How to Do Role Plays that Totally Suck

By Jeremy Watkin

I’ve worked in a variety of contact center environments and managed contact center teams for a couple of decades at this point. I’ve successfully helped to train scores of new hires — many of whom became fully proficient and remained with the company for years. Never considering myself to be an expert in training I’ve often wondered if some new hires achieved full proficiency in spite of me.

Don’t believe me? Take role playing for example. Role playing is a training technique where one poses as a customer so that a new hire can practice a customer service skill in a completely safe, demo environment. Sounds good in theory, right? Well, it’s more difficult than it looks.

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So here are three ways that I’ve learned (from experience, unfortunately) to make sure your role plays are ineffective, inefficient, and totally suck:

Just wing it, improv style

In one of my first attempts at role play, I was training our outsourced team and I envisioned role plays being this sort of improv setting where two people could perfectly act out a customer service scenario off the top of their heads. But here’s the deal — I stink at acting and have zero clue about improv techniques. Needless to say, the attempts fell short.

In hindsight, I wish I had scripted a scenario for the person posing as the customer to read and then had the trainee using their systems and tools to try to solve the issue. I also wish we had practiced the role play multiple times. This leads me to my next story.

Really put agents on the spot

In a more recent experience, I joined a video call with a team where I was posing as the customer and my job was to “grill” one of the agents on the call. In an attempt to help the agent use all of their knowledge and skills I may have laid it on a bit too thick and the agent began crying. Being asked to “perform” in front of their colleagues and direct supervisor proved to be a lot of pressure.

In another scenario, I was Head of Quality at an outsourcer and shadowed a contact center agent. Some contact centers might call this “side jacking” where you listen in on a customer service call. In this case, the agent was demonstrating their ability to respond to a customer by email. I didn’t anticipate that the agent would completely freeze up, unable to respond to the customer with any efficiency whatsoever. It’s as if she forgot how to type and I felt so bad.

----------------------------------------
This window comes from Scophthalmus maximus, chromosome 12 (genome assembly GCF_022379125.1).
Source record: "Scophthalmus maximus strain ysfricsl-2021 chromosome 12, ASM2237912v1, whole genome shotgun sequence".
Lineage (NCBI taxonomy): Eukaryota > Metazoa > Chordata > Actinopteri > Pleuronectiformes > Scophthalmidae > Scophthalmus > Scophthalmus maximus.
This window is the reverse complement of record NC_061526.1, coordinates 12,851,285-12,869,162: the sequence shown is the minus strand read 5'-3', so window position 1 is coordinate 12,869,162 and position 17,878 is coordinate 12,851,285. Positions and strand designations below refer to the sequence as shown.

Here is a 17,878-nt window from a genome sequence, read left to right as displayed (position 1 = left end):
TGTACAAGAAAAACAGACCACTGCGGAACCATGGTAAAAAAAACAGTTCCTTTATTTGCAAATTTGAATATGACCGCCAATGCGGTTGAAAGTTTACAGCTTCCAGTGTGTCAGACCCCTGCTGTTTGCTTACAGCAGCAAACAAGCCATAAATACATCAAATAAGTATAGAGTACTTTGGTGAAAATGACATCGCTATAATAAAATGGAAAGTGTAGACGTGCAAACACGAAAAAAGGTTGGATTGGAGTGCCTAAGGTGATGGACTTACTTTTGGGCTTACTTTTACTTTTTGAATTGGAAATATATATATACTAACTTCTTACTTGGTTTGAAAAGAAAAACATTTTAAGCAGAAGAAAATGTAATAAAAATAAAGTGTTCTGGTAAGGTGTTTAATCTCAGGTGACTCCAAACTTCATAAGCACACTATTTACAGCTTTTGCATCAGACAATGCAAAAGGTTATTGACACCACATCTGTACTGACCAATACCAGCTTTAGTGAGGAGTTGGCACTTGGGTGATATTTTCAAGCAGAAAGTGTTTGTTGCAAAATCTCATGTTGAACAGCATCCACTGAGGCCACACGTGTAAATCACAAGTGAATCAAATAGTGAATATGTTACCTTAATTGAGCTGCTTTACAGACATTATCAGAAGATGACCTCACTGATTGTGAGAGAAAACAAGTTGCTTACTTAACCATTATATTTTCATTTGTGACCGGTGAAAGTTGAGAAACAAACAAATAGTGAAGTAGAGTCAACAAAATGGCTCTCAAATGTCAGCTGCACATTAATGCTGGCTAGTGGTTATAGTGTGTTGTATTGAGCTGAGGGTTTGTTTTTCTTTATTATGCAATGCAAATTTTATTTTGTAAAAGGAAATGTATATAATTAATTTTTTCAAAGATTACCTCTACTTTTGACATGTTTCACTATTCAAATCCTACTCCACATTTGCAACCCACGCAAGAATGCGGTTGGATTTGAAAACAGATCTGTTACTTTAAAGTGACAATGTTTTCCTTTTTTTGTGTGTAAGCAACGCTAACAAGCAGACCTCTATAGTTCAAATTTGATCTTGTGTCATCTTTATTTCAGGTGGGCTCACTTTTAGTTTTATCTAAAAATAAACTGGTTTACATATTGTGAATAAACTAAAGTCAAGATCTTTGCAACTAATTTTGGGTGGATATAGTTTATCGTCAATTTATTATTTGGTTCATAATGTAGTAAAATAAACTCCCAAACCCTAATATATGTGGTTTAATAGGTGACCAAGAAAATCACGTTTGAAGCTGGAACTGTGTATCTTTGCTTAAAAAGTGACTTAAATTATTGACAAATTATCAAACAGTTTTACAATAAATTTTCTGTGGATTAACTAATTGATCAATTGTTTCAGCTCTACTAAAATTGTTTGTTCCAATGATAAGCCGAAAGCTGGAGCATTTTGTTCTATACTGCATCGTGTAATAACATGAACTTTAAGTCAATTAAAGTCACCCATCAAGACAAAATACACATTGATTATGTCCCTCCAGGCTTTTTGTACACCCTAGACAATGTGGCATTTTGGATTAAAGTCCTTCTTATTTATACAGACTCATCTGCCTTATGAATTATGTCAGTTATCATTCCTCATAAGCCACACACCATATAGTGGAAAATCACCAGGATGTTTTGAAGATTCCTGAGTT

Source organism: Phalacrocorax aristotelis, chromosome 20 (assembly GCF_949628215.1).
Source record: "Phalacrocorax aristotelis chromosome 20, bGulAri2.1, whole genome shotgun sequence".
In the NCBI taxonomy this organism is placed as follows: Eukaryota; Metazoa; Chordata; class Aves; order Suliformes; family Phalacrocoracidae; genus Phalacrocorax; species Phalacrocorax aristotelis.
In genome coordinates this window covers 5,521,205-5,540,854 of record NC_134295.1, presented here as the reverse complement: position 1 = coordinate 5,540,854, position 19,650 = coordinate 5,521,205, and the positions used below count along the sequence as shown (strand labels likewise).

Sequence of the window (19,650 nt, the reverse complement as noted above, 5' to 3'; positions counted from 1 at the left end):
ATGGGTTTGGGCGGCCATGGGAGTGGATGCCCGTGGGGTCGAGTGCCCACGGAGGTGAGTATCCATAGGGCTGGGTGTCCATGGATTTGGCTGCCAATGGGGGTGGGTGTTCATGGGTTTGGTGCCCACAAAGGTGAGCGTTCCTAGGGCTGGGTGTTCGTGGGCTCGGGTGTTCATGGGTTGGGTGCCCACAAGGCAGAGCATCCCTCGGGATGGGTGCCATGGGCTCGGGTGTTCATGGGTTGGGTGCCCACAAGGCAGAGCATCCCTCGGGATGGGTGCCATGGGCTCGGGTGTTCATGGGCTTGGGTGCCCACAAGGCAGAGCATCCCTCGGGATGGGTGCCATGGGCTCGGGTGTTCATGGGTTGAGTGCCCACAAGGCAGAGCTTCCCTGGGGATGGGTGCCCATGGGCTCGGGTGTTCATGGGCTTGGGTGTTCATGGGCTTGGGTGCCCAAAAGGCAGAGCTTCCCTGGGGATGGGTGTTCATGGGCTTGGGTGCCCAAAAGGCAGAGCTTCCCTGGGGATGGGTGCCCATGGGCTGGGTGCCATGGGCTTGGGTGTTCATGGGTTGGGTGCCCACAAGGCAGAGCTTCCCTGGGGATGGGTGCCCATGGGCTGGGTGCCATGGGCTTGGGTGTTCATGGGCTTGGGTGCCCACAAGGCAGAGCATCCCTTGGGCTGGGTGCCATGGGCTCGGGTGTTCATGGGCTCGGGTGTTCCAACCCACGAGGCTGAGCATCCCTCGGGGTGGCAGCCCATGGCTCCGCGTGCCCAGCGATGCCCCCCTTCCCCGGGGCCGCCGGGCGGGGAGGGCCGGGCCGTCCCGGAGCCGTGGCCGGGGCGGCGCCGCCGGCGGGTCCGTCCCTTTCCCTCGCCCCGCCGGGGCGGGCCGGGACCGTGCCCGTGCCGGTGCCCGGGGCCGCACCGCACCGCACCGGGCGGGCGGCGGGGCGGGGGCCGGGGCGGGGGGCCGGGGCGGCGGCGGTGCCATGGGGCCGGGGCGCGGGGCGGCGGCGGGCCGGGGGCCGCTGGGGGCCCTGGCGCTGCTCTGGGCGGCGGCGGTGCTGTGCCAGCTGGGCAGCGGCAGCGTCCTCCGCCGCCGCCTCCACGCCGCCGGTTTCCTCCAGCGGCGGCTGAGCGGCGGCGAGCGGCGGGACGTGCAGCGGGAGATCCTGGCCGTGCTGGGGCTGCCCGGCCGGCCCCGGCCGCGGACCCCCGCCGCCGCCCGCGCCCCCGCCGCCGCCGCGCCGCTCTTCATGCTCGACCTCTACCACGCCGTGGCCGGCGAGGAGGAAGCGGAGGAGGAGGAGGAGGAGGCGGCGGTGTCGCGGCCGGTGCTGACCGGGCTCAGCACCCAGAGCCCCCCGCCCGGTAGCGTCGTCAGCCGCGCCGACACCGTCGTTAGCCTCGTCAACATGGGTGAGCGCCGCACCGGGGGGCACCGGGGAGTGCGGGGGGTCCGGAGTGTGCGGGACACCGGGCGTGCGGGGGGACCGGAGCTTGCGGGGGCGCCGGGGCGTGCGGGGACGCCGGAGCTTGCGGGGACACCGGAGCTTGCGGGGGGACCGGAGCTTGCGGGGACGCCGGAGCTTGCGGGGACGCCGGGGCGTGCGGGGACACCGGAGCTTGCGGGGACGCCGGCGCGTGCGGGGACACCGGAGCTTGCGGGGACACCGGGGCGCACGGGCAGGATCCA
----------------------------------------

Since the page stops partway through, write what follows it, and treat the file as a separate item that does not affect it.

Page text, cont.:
In both of these situations, I wish I had created a totally safe environment where the agent could practice their skills without feeling like they had to perform in front of their peers. That’s a lot to ask of anyone, especially when they are still just learning the material.

Further reading: The Miracle Cure for Reducing Attrition: Increase Agent Confidence

A few role plays should be plenty

You know this technique. Everybody pair up and practice the type of interaction you just learned in classroom training. You pretend to be the customer and I’ll be the agent while I practice this one specific type of interaction. Then we’ll switch roles.

There are a number of issues with this classic training technique. First, trainers can only observe one pair at a time so it’s difficult to know who understands the process and who is just going through the motions.

Second, and probably more importantly, there’s usually little or no variation in the practice interactions so agents don’t really develop a deep understanding of the issue or what to do if the call doesn’t follow a very specific path. This also means they’re likely to forget how to handle that type of interaction by the time they get to the floor.

Because real-world situations never deviate from our scripted scenarios, right?

A better way forward

As I reflect on these attempts at role playing that left a lot to be desired, there are keys to ensuring that your role plays successfully help contact center agents become proficient at their jobs. Consider these:

Script your role plays – By scripting your role play to follow a specific issue type, you can train the agent first on the knowledge and skills required to handle that issue and then give them multiple chances to practice. There shouldn’t be much improvisation involved but bonus points can be awarded if the agent inserts a bit of their own personality.

Have fun – It’s OK to have fun. I’m not sure you need to go so far as flushing a toilet or talking in a funny accent but make sure the focus remains on becoming proficient at supporting customers.

Create a safe space – Learning a new role and new skills can be a daunting task. I know I’ve worried that I wasn’t proving my value fast enough after starting a new role. Recognize that even your most savvy new hire may not quite be ready to perform in front of their colleagues. Consider virtual settings that allow agents to practice and have their work evaluated — whether it’s responding to support tickets as an internal note without sending to a customer or using a generative AI tool like ServiceSIM to practice chatting with customers.

Let agents practice until they’re comfortable – Helping customers is difficult, stressful and dynamic, requiring a deep understanding of products, services, policies, and problem-solving techniques. So don’t put everyone through just a couple of role plays and call it good. Instead, let agents practice until they feel comfortable managing emotions, resolving conflicts, and maintaining professionalism under pressure. Mastery comes through repeated exposure to diverse scenarios that allow agents to develop adaptable skills and intuitive responses.

Learn more about how ServiceSim is revolutionizing agent training (and making practice calls suck less) at

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